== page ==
Digest>Archives> May/Jun 2019

The Mark

By Karin Murray-Bergquist


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The last day that I was to tend the lighthouse, the weather was clear and fair; hardly a wisp of cloud in the summer sky, and that seemed fitting, after twelve years of storm, strife, and shipwreck. Not that there had been many of these – I was proud of the job I had done. I had made this place safe, and given others little cause to notice my existence. It was “The Mark” of a good light-keeper, one might say.

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I had packed up everything, save for the manuscript. I had used my quiet isolation well, tending to the light and performing what few lifeboat and life-ring rescues I had to, but devoting the rest of my energies to this, the memoir of an entire career which would soon be obsolete. I had recorded every detail, from the weather and shipping conditions right down to the frolicking of my cat on the hearth-rug. It was an odd patchwork of a life. It was mine, but I was well aware, even as I walked the little chamber one last time, that I was one of the last who would live it.

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There was only one thing left to do: write my own name down. Yet I was strangely reluctant to do any such thing. Twelve years I had spent there, writing every night of my life, refusing to leave the house, writing this above all things. And sooner or later the rest of the world had simply accepted that I was an eccentric, married to the light, something of a monomaniac, but necessary. For twelve years, I had been necessary.

Perhaps that was what made me hesitate – the thought that I would soon no longer be required, the knowledge that I was giving whatever I had to give to a generation of whose reception I could not be sure. It was not that I lacked faith in them, for the government agents who had called had treated me with the sort of respect one would usually see reserved for someone twice my age. But I suppose I seemed older to them, being an artifact of sorts already.

The spiders had already started in on the windows, the bold creatures. I could imagine their disappointment when the National Park Service would clear them out. It wouldn’t be long, now, before the tourists started coming in, and filling the house with their excited chatter. The emptiness that echoed around the tower now was of a rare kind, perhaps growing rarer, the desolation of near-complete solitude. It was a frigid feeling, but unavoidable.

The book was still on the sill before me. I could fling it out, if it pleased me to do so – cast it to the winds in a symbolic gesture of defiance and ultimate powerlessness in the face of fate. I could leave my mark on the world, if only briefly, if only in a jumble of pages tumbling along the shore. If I had been given to dramatics, or even to sentiment, this would have been too tempting to resist.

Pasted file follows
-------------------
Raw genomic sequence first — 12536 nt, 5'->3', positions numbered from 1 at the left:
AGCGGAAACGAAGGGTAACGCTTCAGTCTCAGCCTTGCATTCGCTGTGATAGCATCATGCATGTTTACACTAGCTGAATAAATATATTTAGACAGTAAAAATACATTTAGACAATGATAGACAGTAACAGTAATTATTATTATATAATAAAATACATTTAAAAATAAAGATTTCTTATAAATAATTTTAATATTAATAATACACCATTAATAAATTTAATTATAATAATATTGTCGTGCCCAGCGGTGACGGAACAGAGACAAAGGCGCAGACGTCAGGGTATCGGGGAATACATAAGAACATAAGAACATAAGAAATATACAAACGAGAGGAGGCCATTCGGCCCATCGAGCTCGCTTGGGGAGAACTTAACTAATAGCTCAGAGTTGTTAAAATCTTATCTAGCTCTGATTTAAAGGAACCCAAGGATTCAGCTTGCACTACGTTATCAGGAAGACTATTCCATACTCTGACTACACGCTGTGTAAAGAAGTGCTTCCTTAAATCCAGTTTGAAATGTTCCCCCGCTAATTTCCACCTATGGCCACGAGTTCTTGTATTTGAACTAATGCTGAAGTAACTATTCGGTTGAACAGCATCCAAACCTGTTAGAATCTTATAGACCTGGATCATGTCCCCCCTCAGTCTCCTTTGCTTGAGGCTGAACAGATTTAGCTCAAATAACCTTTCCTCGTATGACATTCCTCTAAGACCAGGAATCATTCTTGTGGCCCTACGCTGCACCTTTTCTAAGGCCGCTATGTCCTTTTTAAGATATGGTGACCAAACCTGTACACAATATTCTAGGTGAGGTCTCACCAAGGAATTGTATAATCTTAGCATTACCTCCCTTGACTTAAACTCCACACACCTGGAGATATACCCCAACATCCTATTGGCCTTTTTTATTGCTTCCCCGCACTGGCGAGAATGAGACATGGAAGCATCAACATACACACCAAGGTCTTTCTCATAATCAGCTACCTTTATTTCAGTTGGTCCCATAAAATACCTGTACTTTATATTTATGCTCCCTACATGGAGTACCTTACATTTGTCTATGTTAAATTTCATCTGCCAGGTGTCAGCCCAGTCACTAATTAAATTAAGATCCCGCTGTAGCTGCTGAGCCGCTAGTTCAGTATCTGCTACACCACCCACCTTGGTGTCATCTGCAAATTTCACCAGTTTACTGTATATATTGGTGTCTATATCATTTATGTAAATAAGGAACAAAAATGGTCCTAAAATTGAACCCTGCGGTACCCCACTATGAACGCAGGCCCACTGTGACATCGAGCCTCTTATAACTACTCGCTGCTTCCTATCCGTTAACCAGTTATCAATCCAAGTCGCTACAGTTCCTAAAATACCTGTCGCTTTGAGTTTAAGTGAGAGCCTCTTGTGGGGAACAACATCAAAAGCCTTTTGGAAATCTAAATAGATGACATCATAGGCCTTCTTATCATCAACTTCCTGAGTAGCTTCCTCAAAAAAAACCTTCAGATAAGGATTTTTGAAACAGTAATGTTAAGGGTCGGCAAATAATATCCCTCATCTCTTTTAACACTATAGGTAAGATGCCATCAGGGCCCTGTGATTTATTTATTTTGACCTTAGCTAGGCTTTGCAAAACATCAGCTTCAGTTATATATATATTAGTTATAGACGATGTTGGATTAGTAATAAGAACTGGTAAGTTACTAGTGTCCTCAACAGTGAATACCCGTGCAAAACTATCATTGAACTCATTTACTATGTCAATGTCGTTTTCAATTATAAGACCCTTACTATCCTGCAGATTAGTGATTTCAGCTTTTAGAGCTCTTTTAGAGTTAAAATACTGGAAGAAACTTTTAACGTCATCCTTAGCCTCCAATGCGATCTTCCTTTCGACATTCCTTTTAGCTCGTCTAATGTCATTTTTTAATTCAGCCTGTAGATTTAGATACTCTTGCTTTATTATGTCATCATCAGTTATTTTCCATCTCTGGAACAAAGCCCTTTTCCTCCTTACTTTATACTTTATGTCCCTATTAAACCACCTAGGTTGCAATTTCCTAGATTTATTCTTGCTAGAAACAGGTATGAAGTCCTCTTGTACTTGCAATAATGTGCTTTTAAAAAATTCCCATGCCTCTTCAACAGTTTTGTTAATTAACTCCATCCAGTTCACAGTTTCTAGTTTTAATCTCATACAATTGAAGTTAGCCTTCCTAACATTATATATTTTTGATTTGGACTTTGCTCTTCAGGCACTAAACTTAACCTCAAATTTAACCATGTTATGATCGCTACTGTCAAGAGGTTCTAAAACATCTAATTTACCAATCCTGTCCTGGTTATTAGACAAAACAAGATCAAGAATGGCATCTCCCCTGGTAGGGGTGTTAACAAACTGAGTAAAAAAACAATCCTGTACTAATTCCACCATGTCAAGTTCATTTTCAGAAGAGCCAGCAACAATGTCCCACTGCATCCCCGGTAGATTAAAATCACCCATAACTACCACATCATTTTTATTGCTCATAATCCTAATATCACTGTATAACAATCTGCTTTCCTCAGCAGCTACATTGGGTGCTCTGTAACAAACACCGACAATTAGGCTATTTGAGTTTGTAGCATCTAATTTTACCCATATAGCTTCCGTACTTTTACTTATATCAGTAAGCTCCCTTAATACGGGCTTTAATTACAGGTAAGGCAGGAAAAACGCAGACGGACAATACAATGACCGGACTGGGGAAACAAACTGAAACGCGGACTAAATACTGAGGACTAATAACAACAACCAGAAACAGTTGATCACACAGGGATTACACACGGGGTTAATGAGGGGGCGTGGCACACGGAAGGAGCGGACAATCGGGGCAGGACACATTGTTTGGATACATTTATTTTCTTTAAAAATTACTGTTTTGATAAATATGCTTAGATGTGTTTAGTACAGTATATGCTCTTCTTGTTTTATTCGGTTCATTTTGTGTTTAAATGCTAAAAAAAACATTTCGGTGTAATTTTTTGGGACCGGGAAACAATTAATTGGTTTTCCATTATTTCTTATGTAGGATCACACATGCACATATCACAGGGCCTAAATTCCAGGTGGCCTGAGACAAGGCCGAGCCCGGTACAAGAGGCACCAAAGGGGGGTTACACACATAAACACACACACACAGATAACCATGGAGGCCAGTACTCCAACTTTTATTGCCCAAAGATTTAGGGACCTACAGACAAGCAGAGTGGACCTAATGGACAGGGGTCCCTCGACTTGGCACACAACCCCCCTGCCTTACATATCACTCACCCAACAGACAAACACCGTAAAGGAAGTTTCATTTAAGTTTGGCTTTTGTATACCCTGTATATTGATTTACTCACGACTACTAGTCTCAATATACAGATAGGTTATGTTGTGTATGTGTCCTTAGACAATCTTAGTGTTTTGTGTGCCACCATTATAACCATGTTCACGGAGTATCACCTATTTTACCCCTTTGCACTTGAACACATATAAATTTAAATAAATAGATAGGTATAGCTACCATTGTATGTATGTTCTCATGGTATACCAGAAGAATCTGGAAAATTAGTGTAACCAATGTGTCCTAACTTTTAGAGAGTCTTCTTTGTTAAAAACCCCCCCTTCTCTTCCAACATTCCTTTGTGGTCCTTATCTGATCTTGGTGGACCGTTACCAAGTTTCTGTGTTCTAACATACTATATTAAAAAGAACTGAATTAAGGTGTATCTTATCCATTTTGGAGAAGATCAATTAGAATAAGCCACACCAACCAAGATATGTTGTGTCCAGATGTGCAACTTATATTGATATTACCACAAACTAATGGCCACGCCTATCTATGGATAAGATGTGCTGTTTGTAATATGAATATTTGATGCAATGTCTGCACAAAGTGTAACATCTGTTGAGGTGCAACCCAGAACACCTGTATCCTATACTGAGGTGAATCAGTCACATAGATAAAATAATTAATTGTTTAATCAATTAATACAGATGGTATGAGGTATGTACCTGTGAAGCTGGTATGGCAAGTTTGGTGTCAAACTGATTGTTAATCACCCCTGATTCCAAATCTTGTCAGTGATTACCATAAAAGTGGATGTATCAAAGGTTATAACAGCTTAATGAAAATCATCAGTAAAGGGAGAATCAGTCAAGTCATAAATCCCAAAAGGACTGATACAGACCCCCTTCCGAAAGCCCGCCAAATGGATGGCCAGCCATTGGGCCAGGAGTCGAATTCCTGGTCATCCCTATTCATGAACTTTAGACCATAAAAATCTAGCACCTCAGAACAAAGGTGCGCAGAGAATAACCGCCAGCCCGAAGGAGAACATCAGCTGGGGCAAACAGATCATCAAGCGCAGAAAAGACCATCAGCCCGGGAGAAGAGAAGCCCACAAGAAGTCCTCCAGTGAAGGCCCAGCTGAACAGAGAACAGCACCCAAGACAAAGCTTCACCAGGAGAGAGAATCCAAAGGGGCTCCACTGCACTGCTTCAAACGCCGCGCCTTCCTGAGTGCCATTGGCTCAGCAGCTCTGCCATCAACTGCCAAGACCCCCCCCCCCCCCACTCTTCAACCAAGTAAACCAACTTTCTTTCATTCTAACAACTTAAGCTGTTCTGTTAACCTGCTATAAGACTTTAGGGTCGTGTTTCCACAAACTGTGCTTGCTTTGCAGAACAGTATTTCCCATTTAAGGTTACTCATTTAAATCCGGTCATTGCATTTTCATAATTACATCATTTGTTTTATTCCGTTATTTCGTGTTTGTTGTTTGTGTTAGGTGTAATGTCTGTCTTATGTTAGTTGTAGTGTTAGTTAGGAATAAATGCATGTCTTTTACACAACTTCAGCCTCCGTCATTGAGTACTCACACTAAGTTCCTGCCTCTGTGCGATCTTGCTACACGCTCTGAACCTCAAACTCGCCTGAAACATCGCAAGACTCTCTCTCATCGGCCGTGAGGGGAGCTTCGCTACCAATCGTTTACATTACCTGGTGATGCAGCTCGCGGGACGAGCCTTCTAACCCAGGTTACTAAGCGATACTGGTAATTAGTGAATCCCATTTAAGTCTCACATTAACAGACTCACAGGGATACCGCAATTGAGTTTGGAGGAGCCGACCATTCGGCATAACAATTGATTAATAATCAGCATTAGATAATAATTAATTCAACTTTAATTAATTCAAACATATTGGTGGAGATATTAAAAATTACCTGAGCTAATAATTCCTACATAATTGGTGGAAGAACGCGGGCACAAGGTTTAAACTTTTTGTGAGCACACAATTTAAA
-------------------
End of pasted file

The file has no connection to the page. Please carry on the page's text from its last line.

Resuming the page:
I considered. The wind was rising, and the sky, though still nearly clear, had a pallid sheen that I knew to be a sign of coming weather. If there was a storm coming, or a fog off the Sound, I’d be able to get away with it. The movers weren’t coming until afternoon. No one would know but me, and that at least would be something to keep, a souvenir of the highest order. I had not packed away anything but my own possessions, preferring to leave unburdened. But this desire struck me as only the worst ideas can. Leave the book behind with the rest of my lighthouse-keeping days – forget about it, leave it just a whisper on the wind.

Its weight was what you would expect from a book of twelve years’ effort. I could lift it yet, but I had always been strong - constant rowing in cases of rescues will do that. It was loose, handwritten; the ink would blot quickly in the rain, or the spray of the sea. I had decided to write by hand when I first decided to keep such a record. There were official records, and then there were these miscellanies and notes. One has value; the other is either worthless or priceless, depending.

The wind lifted a scurrying of sand, flinging it at the window. I dropped the book, looking out again, wondering. Whatever I did now, I’d be remembered for it by whoever cared to remember me at all. I could see the copies in the bookshop that was to go in downstairs, Memoirs of a Lighthouse-Keeper or perhaps, Last of the Lighthouse-Keepers, or A Lighthouse-Keeper’s Memoirs. That made me laugh – the idea of sticking a pseudonym on the front and letting others draw their conclusions about the identity of the author, that last mark of the fading few.

Time was running out, slowly still, but perceptibly, and impossible to ignore. I took the manuscript from the windowsill, and with a piece of tattered cloth that had lain amongst the oddments of the room, bound it round. Then I laid it in the alcove beside the head of the stairs. Whether someone found it or not, it was out of my hands. I replaced the cap on my pen, looked once more at the horizon that was, for the moment, all my own, and left the lighthouse tower.

This story appeared in the May/Jun 2019 edition of Lighthouse Digest Magazine. The print edition contains more stories than our internet edition, and each story generally contains more photographs - often many more - in the print edition. For subscription information about the print edition, click here.

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